I have three current issues gnawing at me right now, in no particular order.

Tax Reform
Social Security Reform
Immigration Reform

There are other issues I have interest in, but these are the top three at the moment. You can expect considerable blogging about these three over the next few days, weeks, and months.

You have been warned!
Save Social Security

One of the things President Bush outlined in his State of the Union address is the need to reform Social Security. I can't get over how many Democrats are so opposed to this. Most say that there's nothing wrong and SS will be fine for the next 50 years. Others say, well, there are problems but it's nothing critical and reforms or fixes can wait. I say, why wait? If all it needs are a few "fixes", and I don't believe for a minute that's all it will take, why not fix it now? Everyone knows that fixing something now is cheaper than fixing it later when all hell breaks loose.

In order to educate the public, the RNC has created a website, Preserving Social Security. There is a petition you can electronically sign that will be sent to your state representatives to encourage them to do what you want them to do. Here is a page where you can find the problems that we are facing, what GWB proposes to do to strengthen Social Security, and a section of Personal Retirement Accounts.

And, as an aside, is a link to their In Case You Missed It page. Could be rather interesting.

Go and look over the site. It's important to your future and future generations of Americans.
Speaking of Taxes

Dale and I filed our taxes the other evening. We have a great CPA whose business plan is to legitimately get his clients every penny they are entitled to. Since we are obligated by Constitutional amendment to pay taxes, I want to pay whatever we are legally responsible for paying and not one damn dime (sound familiar?) more.

John is always amazed at how organized I am. I handed him a three ring binder, divided into various sections, W-2's, medical, mortgage, charitable giving, and so on. I had an itemized list of all our prescriptions (and receipts for each), and the mileage to and from the doctor's offices and the pharmacies we use. Since Florida now allows a sales tax deduction, I had gone back through all our receipts and itemized the sales tax. Turns out that was a waste of time. There's a formula that's used to figure the sales tax allowance and it was something like four times what I had listed. You betcha we used that figure and not mine! And I won't bother keeping track of sales tax next year. It was mostly for my own interest to see how much we paid in sales tax anyway.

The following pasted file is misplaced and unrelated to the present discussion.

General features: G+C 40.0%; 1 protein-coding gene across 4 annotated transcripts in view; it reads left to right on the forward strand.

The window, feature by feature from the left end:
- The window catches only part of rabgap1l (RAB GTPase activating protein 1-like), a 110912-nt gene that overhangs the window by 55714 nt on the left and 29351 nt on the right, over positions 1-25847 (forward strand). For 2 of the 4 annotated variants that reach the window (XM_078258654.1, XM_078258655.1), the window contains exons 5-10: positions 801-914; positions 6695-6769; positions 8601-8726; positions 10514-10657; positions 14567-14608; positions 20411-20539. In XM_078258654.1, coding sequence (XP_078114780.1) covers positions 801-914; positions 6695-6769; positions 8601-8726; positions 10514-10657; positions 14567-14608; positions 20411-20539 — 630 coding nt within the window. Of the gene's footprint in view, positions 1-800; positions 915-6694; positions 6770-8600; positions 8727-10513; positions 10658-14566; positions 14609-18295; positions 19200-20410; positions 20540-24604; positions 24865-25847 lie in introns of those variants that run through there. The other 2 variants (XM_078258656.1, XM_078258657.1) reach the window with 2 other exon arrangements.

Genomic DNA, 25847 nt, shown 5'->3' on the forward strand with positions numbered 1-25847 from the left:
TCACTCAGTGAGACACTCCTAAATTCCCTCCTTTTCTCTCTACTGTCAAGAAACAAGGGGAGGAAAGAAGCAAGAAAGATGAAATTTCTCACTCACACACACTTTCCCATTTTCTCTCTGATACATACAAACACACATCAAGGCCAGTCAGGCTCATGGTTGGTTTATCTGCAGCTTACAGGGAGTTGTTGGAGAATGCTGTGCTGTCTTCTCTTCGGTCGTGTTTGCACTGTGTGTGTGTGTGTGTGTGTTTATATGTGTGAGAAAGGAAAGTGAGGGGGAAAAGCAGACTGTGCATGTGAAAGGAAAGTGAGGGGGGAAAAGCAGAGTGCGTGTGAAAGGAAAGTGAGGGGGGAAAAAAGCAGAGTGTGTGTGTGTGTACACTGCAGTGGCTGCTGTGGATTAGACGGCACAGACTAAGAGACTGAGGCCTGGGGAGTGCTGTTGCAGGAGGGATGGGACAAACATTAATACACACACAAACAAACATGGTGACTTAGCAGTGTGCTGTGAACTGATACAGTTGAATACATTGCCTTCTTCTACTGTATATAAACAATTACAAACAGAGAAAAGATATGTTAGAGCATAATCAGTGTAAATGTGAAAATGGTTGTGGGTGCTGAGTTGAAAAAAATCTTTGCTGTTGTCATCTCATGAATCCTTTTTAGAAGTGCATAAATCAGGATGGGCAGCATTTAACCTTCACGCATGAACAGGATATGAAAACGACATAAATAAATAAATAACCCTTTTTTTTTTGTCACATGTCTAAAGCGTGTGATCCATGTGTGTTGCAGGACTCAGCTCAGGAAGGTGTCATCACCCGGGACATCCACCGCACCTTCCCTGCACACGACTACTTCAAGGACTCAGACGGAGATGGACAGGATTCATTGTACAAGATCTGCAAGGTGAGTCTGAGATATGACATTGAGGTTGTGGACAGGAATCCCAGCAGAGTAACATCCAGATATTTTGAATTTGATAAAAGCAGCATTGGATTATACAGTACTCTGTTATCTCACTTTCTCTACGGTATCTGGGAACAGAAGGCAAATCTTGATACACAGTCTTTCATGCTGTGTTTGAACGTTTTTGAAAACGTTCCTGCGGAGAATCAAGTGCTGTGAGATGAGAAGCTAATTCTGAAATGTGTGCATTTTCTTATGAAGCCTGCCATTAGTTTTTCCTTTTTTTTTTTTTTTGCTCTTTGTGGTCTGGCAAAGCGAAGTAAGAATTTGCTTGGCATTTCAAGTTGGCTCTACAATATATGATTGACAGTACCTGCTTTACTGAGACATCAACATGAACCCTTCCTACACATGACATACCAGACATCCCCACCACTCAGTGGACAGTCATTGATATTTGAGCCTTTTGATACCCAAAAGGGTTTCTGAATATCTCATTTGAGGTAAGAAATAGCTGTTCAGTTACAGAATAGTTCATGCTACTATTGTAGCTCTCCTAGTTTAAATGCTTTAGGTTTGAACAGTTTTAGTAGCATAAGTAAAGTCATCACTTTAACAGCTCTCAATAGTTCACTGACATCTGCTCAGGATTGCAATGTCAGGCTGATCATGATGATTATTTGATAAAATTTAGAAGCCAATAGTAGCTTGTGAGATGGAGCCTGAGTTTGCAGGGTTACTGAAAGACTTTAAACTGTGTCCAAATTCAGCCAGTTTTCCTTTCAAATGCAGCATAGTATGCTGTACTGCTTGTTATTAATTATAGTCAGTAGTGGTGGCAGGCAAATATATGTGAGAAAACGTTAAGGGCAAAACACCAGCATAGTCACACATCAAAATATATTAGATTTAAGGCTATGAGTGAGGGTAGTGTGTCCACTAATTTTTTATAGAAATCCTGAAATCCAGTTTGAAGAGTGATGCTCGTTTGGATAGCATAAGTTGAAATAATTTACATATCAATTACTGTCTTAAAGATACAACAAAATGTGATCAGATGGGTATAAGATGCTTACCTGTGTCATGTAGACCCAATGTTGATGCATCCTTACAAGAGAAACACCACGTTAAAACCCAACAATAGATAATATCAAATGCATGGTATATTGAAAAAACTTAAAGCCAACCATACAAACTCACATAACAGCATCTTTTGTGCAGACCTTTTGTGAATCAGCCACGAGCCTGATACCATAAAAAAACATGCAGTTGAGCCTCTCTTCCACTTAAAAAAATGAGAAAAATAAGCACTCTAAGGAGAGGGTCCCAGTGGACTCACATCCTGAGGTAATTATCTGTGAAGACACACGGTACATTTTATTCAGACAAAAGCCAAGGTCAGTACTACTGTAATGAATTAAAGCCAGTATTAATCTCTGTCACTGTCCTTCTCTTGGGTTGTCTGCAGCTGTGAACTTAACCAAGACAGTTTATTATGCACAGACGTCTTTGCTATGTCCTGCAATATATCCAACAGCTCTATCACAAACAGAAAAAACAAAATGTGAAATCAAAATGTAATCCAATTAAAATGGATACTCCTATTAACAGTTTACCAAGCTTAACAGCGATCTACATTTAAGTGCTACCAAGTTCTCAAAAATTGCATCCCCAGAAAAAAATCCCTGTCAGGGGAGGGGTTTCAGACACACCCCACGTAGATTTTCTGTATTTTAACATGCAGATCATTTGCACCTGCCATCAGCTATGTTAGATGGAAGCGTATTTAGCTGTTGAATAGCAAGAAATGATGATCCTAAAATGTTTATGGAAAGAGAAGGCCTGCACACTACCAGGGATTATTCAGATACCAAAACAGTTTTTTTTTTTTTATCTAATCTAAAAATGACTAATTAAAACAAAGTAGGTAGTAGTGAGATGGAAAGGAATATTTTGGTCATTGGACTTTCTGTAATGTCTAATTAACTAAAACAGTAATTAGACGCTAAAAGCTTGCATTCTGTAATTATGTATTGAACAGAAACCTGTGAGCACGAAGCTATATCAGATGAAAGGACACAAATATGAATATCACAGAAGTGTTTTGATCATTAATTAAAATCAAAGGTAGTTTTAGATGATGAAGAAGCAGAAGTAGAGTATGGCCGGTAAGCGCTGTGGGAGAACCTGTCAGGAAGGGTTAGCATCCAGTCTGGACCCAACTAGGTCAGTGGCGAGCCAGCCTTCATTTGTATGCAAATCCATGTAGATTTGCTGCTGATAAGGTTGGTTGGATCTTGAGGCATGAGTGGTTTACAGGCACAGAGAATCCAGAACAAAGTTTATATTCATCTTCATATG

We spent about forty minutes driving to his home, spent maybe 30 minutes talking to him, and our taxes were electronically filed. Before we left, Kansas City had confirmed receipt of our tax return. We should get our return direct deposited to our bank account by the end of next week.

Ain't technology grand?

50 Reasons I Like the Fair Tax - Part 1
Kenneth J. Van Dellen (with help from friends) 1/22/05

Because there are 50 reasons, I will post 10 each day for the next five days. That will break it down nicely, I believe, so that you can mull over each reason and see just how good the Fair Tax is.

FairTax and Individuals and Families (Family-friendly tax reform)
  • It allows workers to keep 100% of their pay, with nothing withheld for the IRS or for Social Security and Medicare payments.
  • It is revenue neutral with the present income and payroll tax system, funding the federal budget at current levels.
  • It shifts the tax to consumption. Records show that consumption is more stable than income, therefore the tax revenue stream is likely to be a more stable and predictable amount.
  • It is progressive, a “prebate” of the tax amount up to the poverty level is given to everyone. This means that those spending below the poverty level have a net gain because the “prebate” exceeds the amount paid in taxes. (Under the present system the working poor pay the 7.65 percent payroll tax even if they get a full refund of income tax withheld.)
  • It doesn’t tax pre-owned items – clothes, cars, homes. Only new items are taxed when sold by a business to an individual.
  • It is expected to remove an average of 22% of the cost of American made goods by removing the built-in payroll tax (the other 7.65% of earnings that employers pay), corporate income tax, and other business taxes that are now passed to consumers as an “embedded" tax of approximately 22% due to the cascading of income and payroll taxes paid by U.S. employers, at every step of production, to the U.S. Treasury. Competition will cause prices to fall by approximately that amount, on average.